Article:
On Page 6 you refer to DEP Staff from the Southeast Regional Office investigating the configuration of the landfill gas collection system to ensure that gas from cells W-2 and 10 were being burned in the generator and flare during collection. Cell number 7 was not identified to have been included. We would like verification in writing from the DEP individuals who investigated, to prove that cell number 7 was included. This is important because Cell 7 originally revealed 4 times higher tritium than the only other two cells tested.
The DEP radiation report of March, 1997 clearly revealed very elevated tritium levels with great variances between the three cells tested. Why didn’t DEP then test the other cells in the landfill for tritium?
The absolute range of tritium found in air ranges at the landfill site, is not clearly identified in your report. Could you clarify this amount? Also, are you telling us that the regulatory limit of 100,000 pCi/m will not harm our health?
On Page 6 you state that the only radioisotope identified in the particulate filters was beryllium-7, a naturally occuring cosmic ray generated radionuclide. You did not identify any amounts of beryllium-7 that were found in the particulate filters. Please identify the amounts of beryllium-7 that were found in the filters. Did Cabot Industries ever work with beryllium? DEP has alluded that the berryllium found came from cosmic rays. Can you guarantee us that there was no beryllium-7 in any of the 35,000 tons of radioactive waste dumped in Pottstown every year since 1983?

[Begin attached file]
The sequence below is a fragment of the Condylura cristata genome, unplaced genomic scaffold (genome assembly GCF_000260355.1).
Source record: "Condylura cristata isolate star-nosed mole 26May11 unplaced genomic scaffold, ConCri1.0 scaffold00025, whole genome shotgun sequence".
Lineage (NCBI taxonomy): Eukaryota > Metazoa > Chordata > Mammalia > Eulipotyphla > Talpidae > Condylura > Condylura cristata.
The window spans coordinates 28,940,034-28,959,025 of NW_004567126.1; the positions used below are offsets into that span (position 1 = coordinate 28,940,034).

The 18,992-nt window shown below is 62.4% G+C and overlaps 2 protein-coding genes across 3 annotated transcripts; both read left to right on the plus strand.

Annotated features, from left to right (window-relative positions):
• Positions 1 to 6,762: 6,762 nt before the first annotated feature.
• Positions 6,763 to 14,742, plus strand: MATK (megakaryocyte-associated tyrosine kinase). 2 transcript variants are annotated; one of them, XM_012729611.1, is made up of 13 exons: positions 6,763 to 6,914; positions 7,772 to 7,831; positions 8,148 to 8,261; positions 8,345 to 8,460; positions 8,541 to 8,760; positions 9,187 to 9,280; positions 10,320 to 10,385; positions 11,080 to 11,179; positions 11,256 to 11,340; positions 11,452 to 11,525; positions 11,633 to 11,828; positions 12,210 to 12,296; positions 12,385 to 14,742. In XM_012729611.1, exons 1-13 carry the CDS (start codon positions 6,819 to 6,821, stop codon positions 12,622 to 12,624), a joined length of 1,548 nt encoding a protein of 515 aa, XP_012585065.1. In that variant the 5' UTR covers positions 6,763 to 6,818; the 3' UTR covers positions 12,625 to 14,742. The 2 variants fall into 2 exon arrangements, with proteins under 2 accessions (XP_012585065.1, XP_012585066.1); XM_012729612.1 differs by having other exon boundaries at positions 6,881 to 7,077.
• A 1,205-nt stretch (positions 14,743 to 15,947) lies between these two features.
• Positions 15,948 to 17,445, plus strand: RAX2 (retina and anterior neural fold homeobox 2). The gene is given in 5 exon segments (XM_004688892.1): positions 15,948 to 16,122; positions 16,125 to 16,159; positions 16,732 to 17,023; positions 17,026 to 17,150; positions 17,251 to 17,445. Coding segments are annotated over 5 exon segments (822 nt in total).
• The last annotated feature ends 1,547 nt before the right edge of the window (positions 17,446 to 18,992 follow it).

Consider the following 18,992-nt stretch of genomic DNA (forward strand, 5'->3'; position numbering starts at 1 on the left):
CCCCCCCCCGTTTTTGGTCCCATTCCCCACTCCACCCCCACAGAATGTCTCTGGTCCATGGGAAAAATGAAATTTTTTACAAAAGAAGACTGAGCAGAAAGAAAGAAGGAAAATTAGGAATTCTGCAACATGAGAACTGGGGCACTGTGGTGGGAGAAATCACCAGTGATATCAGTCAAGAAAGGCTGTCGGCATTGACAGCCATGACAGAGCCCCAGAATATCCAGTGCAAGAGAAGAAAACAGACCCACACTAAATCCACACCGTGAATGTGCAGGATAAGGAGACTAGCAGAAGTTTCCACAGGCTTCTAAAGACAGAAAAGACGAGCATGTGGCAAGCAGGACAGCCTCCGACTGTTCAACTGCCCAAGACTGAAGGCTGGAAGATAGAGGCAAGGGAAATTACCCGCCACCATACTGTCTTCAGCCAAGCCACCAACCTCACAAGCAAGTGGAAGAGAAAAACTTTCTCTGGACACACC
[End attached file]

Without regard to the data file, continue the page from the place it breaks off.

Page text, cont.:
On Page 7, DEP says tritium APPEARS to be the only radionuclide in landfill gas and would be converted to tritiated water in a combustion process. You refer to the tritium levels found in this study as being 50,000 below the applicable regulatory study, but you do not tell us what the levels are that were found in the air under conditions comparable to those proposed at Occidental.
1. We would like to remind DEP that Occidental would be burning over 5 billion cubic feet of this landfill gas every year containing this radiation. This would be released directly over our hospital and a day care center, as well as thousands of other people living and working in that area. Whatever the amount, in that staggering amount of landfill gas burned every year, it is not insignificant.
2. Our concern is legitimate. We must think of all that tritium as it may enter the body and its impacts within the body. If tritium can remain up to 12 days in the body and can be extremely pervasive, what could its impacts be on all those people? That is also our concern for all the other radioactive isotopes to which we are exposed from the Pottstown Landfill, which you claim are below “regulatory concern.”
In the conclusion of this report DEP claims that the radionuclides being released from the landfill are not of regulatory concern.
ACE comments identifying the unprotective issues involved with this statement:
1. DEP, EPA, or NRC regulations concerning radiation exposures have not been updated to reflect what has been learned in the past 10 years with regard to the effects of low level radiation exposures. Impacts of radiation on human health have been grossly underestimated by our protective agencies and therefore exposed communities like Pottstown are not given the true facts. The exposed population is not getting the protection they need and deserve.
2. When the current standards were set, they never looked at radiation effects on the most sensitive people, or those with impaired health, or children, or the embryo or fetus in development.
3. It has been established that additive impacts of radiation exposure are significant. Still this is not considered in regulatory concern. Sources are